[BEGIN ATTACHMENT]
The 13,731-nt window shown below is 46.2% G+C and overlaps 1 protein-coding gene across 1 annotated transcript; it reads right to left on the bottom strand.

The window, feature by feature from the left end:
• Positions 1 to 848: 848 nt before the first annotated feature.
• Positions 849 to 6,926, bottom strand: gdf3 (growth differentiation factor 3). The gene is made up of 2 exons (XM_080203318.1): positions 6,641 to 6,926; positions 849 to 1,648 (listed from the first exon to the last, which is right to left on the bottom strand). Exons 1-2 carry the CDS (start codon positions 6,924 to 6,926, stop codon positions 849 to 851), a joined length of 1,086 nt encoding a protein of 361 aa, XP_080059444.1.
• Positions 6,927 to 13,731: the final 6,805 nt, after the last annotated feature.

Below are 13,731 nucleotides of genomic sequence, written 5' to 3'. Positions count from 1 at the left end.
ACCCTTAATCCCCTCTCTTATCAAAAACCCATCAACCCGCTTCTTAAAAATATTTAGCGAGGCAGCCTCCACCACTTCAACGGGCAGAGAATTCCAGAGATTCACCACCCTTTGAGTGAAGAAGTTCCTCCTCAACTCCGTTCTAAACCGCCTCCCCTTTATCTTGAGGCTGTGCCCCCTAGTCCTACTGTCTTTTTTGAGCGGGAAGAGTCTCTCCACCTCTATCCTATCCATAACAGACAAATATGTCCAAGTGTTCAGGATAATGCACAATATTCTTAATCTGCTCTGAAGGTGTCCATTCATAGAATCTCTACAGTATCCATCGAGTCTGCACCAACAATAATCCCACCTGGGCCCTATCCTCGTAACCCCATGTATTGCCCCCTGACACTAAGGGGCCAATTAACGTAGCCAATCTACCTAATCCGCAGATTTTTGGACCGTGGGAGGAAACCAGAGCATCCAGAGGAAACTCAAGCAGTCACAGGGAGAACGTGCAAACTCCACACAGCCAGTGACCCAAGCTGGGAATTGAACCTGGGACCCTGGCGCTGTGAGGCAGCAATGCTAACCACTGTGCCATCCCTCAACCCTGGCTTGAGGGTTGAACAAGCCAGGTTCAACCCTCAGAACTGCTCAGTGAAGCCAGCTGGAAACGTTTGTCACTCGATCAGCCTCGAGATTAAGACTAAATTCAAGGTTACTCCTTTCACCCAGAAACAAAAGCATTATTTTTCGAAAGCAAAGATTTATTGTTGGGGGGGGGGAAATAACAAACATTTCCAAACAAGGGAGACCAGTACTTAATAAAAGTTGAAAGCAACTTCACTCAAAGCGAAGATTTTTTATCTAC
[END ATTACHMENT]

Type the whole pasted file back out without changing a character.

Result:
The 13,731-nt window shown below is 46.2% G+C and overlaps 1 protein-coding gene across 1 annotated transcript; it reads right to left on the bottom strand.

The window, feature by feature from the left end:
• Positions 1 to 848: 848 nt before the first annotated feature.
• Positions 849 to 6,926, bottom strand: gdf3 (growth differentiation factor 3). The gene is made up of 2 exons (XM_080203318.1): positions 6,641 to 6,926; positions 849 to 1,648 (listed from the first exon to the last, which is right to left on the bottom strand). Exons 1-2 carry the CDS (start codon positions 6,924 to 6,926, stop codon positions 849 to 851), a joined length of 1,086 nt encoding a protein of 361 aa, XP_080059444.1.
• Positions 6,927 to 13,731: the final 6,805 nt, after the last annotated feature.

Below are 13,731 nucleotides of genomic sequence, written 5' to 3'. Positions count from 1 at the left end.
ACCCTTAATCCCCTCTCTTATCAAAAACCCATCAACCCGCTTCTTAAAAATATTTAGCGAGGCAGCCTCCACCACTTCAACGGGCAGAGAATTCCAGAGATTCACCACCCTTTGAGTGAAGAAGTTCCTCCTCAACTCCGTTCTAAACCGCCTCCCCTTTATCTTGAGGCTGTGCCCCCTAGTCCTACTGTCTTTTTTGAGCGGGAAGAGTCTCTCCACCTCTATCCTATCCATAACAGACAAATATGTCCAAGTGTTCAGGATAATGCACAATATTCTTAATCTGCTCTGAAGGTGTCCATTCATAGAATCTCTACAGTATCCATCGAGTCTGCACCAACAATAATCCCACCTGGGCCCTATCCTCGTAACCCCATGTATTGCCCCCTGACACTAAGGGGCCAATTAACGTAGCCAATCTACCTAATCCGCAGATTTTTGGACCGTGGGAGGAAACCAGAGCATCCAGAGGAAACTCAAGCAGTCACAGGGAGAACGTGCAAACTCCACACAGCCAGTGACCCAAGCTGGGAATTGAACCTGGGACCCTGGCGCTGTGAGGCAGCAATGCTAACCACTGTGCCATCCCTCAACCCTGGCTTGAGGGTTGAACAAGCCAGGTTCAACCCTCAGAACTGCTCAGTGAAGCCAGCTGGAAACGTTTGTCACTCGATCAGCCTCGAGATTAAGACTAAATTCAAGGTTACTCCTTTCACCCAGAAACAAAAGCATTATTTTTCGAAAGCAAAGATTTATTGTTGGGGGGGGGGAAATAACAAACATTTCCAAACAAGGGAGACCAGTACTTAATAAAAGTTGAAAGCAACTTCACTCAAAGCGAAGATTTTTTATCTAC